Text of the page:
When The Cover Is The Story

Apr 16 2014 @ 6:14pm

Jill Filipovic suggests that the Rolling Stone gaffe that has fact-checkers around the world snickering shows just how much magazine covers still matter:

Some of us still buy print magazines, but ever more of us are reading the articles on tablets or laptops instead. And the volume of accessible content online far exceeds that at your local newsstand or grocery store checkout. And yet, despite such an enormous quantity of high-quality, cover-worthy imagery, the photos on the covers we can actually hold in our hands are what become online content fodder.

That scarcity may actually be the point. There’s not a widely read website in Internet-town that keeps the same photo on the front page for more than a day, let alone a week or a month. Magazine real estate may be rendered more valuable by virtue of the fact that it’s more permanent – if you have a hard copy of a magazine you can store it away without the fear that you might go to read it one day and find an “Error: Page Unknown” message. And although fewer people may purchase a copy of Rolling Stone over the course of a month than click over to the homepage of a popular website, the eyes on a magazine cover may be more valuable than those on a quickly changing web page.

Even if you only look at magazine covers while waiting to check out at Walgreens or getting your nails done, your eyes are settling on a small handful of options, making each of them resonate more strongly than the hundreds of pictures in your 15 open browser tabs.

By the way, Julia Louis-Dreyfus set the record straight via Twitter:

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The Nigerian terrorist group Boko Haram kidnapped some 100 teenage girls from a government school in the northeastern state of Borno on Monday. Zack Beauchamp expects the group to hold the girls for ransom:

“Their goal is almost certainly to ransom [the girls],” Daveed Gartenstein-Ross, a senior fellow at the Foundation of the Defense of Democracies who follows Boko Haram, told me. ”Otherwise, they have chosen a target that will make everybody hate them. Killing [100] schoolgirls would be a huge PR hit even for some of the rougher jihadist groups.”

Boko Haram has been known to kidnap for money. Since the group launched a full-on uprising against the Nigerian government in 2012, it has kidnapped a number of foreigners in order to raise funds to continue the struggle.

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A Victory For Transgender Indians

Apr 16 2014 @ 5:08pm

Transgenders Welcome SC Verdict, Recognizing Transgenders As Third Gender

In a landmark ruling yesterday, India’s Supreme Court decided that transgender individuals need no longer identify themselves as “male” or “female” on official documents. The court also called for an expansion of rights:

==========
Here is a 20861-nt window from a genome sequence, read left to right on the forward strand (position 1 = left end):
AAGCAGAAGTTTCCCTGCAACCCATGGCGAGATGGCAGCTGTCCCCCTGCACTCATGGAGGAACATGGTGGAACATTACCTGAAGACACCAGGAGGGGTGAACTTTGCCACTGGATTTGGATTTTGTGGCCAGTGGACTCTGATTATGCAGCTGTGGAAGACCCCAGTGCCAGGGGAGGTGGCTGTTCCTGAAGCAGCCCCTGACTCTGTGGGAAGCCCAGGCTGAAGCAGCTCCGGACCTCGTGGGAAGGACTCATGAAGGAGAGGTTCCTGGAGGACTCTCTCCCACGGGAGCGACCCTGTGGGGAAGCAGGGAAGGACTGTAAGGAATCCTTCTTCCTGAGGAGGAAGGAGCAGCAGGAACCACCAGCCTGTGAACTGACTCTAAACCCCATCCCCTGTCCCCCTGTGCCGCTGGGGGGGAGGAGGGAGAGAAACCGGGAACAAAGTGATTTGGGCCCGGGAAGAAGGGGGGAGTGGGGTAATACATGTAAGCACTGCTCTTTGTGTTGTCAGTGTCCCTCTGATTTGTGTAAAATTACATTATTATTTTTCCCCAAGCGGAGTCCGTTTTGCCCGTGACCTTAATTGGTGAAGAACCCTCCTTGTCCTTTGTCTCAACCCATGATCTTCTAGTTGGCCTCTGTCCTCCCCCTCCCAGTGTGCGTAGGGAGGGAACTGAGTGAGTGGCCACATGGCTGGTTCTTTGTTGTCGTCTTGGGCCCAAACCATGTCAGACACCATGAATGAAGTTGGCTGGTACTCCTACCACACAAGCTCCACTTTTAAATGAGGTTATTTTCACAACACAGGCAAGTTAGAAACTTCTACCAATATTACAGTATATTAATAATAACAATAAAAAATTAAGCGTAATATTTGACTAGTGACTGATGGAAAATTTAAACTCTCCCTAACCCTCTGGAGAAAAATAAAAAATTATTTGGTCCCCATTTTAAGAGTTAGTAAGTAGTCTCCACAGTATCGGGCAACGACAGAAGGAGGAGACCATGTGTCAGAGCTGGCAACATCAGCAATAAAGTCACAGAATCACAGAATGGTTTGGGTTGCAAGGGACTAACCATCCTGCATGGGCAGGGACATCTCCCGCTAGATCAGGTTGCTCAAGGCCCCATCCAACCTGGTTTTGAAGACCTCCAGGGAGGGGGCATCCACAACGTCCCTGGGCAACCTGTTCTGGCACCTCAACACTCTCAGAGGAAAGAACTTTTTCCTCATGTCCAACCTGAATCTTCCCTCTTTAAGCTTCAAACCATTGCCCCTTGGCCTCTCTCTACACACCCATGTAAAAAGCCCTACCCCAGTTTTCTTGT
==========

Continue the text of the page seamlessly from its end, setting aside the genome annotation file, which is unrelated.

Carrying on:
Hijras are deprived of jobs, education and health care; turned away at hospitals, limited by the practice of male and female wards. India had taken steps to ensure their recognition when India’s Election Commission earlier allowed a third gender of “other” on voter registration forms for the national elections now taking place.

But the Supreme Court on Tuesday expressed concern over transgenders being harassed in society and said “it was the right of every human being to choose their gender.” It directed the government to bring them into the mainstream, ordering it to set aside quotas for jobs and education for transgender individuals, bringing them in line with the benefits already afforded other minority groups and lower castes. The court said hijras will be entitled to “all other rights,” including passports, voter cards and driving licenses.

Rama Lakshmi explains how to square this ruling with the decision the court handed down in December, reinstating a colonial-era law criminalizing homosexuality:

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Moore Award Nominee

Apr 16 2014 @ 4:42pm

“It seems the height of privilege blindness to schoolmarm gays about how to engage their aggressors when Friedersdorf, in point of fact, has no idea what omnipresent psychological torture feels like… I realize I’m coming down rather hard on an ally here, but as an ally, Friedersdorf and those like him need to recognize that their first responsibility is to listen, not to dictate,” – J Bryan Lowder, doubling down on his view that all opponents of marriage equality should shut up and be denied high-profile jobs and endorsing “a little retributive succor, when we can.”

I’d say there are two premises in there that are ludicrous over-reach. All gay people live in a world of “omnipresent psychological torture”? No straight person has any right to an incorrect opinion on this question, and deserve to be written out of the discourse. Unsurprisingly, Lowder then refers to our astonishing progress over the last couple of decades as a “recent miracle.” Miracle? It sure wasn’t that. It was the result of adhering to the norms of open debate, liberal argument in making our case – precisely the approach Lowder thinks is repellent.

Let’s just say that if we had followed Lowder’s illiberal advice, there would be no marriage equality in America and a hell of a lot more “omnipresent psychological torture.”

Mental Health Break

Apr 16 2014 @ 4:20pm

Suburban dog-boarding: